Having a great time here in Denmark. On Monday, I spoke on emerging church issues to a group of church planters and other interested parties in Copenhagen. They were open and engaged, although our contextual differences were soon apparent. My host, Thomas Willer, opened by reading a bit from Soren Ostergaard’s dissertation on Danish church plants in which Soren argues that the gospel is “radical contextualization.”
I heartily concurred. The Danes (as has been my experience elsewhere in the world recently (Singapore and South Africa)) have been too easily co-opted by American models of church growth and revitalization. I pleaded that those of us from the US version of emergent church not be another in a long line of Americans offering a model. We’re not offering a model, we’re offering friendship. So, if you’re looking for friends around the globe as you rethink church in your context, I said, then emergent is for you. Here’s a pic of the Copenhagen group:
Early Tuesday morning, we travelled three hours by train to Jutland, the northwest part of Denmark — kind of the equivalent to the Midwest, it’s more agricultural, people a bit more conservative (in lifestyle, not politics). I spent Tuesday with a group of church planters in this area around Arhus. Today (Wednesday) will be with a new group in Arhus around issues of youth ministry, tomorrow at a Pentecostal Bible college, and Friday in Oslo, Norway.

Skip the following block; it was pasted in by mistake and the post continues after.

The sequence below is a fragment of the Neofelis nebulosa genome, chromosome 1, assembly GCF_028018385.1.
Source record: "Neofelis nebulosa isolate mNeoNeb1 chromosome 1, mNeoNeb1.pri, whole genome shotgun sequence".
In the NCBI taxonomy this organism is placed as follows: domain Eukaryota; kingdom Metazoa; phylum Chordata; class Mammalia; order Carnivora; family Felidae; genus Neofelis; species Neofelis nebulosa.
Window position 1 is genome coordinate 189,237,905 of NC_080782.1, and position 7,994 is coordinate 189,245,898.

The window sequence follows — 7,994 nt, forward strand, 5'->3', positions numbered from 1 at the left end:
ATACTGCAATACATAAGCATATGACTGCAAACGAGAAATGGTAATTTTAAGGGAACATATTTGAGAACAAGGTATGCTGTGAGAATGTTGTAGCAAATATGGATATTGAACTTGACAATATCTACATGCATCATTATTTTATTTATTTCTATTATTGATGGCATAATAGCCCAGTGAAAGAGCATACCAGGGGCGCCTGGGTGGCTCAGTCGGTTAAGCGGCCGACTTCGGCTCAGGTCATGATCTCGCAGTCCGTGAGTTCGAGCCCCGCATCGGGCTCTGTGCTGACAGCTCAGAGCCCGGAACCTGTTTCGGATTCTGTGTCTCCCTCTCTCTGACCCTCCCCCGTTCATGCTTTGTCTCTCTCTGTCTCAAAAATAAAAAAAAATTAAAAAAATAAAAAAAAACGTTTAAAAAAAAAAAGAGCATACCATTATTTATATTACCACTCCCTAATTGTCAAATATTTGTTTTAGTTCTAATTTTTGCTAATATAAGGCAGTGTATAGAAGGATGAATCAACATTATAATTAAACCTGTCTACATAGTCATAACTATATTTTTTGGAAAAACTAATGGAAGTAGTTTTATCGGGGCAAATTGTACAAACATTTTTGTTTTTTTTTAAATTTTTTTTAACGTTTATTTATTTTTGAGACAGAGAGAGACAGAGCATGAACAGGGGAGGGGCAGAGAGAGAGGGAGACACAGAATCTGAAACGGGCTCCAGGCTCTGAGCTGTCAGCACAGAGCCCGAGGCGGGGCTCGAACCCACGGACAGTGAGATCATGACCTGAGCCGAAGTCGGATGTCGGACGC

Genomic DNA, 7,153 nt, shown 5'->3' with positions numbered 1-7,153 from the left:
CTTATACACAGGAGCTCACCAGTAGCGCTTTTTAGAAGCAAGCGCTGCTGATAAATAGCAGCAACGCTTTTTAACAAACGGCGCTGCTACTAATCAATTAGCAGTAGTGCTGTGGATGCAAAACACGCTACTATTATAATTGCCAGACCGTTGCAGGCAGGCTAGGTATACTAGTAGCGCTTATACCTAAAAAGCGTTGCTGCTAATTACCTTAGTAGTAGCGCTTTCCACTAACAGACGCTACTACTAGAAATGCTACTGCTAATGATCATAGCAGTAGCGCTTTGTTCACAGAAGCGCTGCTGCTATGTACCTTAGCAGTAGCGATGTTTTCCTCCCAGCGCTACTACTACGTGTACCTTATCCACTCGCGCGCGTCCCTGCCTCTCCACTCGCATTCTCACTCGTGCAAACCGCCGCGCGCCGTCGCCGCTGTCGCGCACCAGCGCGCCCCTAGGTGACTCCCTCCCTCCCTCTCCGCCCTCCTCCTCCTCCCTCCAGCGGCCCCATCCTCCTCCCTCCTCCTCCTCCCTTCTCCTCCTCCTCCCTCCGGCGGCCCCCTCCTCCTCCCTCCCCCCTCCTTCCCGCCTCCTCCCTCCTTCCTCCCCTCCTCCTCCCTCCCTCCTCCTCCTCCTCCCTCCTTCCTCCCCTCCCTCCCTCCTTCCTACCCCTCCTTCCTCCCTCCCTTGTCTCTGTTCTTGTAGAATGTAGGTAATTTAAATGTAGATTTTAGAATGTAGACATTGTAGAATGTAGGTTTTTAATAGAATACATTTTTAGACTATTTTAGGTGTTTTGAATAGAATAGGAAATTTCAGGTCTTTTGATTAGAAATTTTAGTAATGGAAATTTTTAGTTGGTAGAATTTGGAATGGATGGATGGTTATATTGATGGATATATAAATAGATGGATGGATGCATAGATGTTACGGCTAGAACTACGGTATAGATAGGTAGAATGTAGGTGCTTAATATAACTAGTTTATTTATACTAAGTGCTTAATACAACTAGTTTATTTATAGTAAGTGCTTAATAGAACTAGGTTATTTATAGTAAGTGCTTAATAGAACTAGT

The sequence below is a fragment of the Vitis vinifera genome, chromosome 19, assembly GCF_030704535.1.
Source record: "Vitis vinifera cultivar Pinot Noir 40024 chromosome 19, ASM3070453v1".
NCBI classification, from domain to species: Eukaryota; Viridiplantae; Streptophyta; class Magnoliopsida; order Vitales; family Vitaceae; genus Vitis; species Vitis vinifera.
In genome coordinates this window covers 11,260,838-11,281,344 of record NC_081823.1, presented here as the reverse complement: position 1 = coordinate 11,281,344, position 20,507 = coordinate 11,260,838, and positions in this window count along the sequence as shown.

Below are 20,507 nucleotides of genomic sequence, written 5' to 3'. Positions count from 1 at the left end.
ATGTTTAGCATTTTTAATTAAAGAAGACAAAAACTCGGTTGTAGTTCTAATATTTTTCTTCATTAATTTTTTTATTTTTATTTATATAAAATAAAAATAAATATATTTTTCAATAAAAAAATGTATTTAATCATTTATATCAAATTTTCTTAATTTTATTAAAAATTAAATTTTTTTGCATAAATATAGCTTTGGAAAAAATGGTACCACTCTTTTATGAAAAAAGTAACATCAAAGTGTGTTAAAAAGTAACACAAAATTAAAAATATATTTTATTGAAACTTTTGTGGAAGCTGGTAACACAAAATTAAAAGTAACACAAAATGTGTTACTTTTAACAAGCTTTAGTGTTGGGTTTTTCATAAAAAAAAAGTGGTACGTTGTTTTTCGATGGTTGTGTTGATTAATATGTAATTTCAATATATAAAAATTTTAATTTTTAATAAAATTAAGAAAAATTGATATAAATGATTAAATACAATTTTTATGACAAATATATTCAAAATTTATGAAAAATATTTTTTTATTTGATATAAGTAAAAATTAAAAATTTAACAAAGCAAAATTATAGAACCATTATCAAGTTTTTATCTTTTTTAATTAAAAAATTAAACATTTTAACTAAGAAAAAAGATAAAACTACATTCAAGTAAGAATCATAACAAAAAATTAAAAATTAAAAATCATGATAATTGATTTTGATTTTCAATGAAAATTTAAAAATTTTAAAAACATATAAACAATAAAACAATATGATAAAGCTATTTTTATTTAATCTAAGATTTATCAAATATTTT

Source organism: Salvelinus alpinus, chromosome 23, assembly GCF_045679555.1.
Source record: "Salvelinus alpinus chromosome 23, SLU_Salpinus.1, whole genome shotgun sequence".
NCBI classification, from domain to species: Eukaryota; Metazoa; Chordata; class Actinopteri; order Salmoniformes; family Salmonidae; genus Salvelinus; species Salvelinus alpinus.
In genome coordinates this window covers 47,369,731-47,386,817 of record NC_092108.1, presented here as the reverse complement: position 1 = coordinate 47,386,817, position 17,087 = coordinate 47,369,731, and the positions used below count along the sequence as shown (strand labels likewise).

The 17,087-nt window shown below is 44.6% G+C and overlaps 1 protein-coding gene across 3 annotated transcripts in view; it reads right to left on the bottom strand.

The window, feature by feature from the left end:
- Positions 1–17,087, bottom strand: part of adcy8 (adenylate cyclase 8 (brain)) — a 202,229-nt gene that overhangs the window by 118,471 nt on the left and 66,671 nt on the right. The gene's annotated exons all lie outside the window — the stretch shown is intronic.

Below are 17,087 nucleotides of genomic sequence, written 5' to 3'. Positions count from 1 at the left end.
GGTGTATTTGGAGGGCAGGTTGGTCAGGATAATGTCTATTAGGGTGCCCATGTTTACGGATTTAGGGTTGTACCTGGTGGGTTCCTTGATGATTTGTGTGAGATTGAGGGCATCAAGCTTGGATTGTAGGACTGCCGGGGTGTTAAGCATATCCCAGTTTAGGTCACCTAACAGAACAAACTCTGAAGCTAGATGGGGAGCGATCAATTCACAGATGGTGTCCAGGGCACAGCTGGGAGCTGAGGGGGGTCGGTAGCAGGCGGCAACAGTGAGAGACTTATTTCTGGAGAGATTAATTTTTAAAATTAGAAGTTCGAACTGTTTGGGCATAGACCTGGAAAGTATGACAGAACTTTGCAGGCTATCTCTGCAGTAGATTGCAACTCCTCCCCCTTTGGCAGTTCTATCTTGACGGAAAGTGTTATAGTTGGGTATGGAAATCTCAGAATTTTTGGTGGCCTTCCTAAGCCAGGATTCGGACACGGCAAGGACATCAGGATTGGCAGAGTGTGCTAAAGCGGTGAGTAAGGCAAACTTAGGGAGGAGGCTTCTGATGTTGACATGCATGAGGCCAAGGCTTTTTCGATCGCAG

One of the interesting things I’ve had to think through on this trip so far is the relationship between emergent thinking and charismaticism. The charismatic movement, particularly in its British “apostolic” form (as opposed, for instance, to the Vineyard) is very robust here — well, I should say, robust among the small minority of Danes who are not part of the national Lutheran church. There’s much talk about a church in Sheffield, U.K. who has developed this movement. My background is so thoroughly uncharistmatic that I always have to try extra hard to communicate faithfully in this idiom. More on this later…
Anyway, the hosts here are fantastically hospitable, the food exceptional (two types of herring at lunch on Monday!), and the beer…. mmm, what to say?… it’s wonderful, and it comes in very large glasses!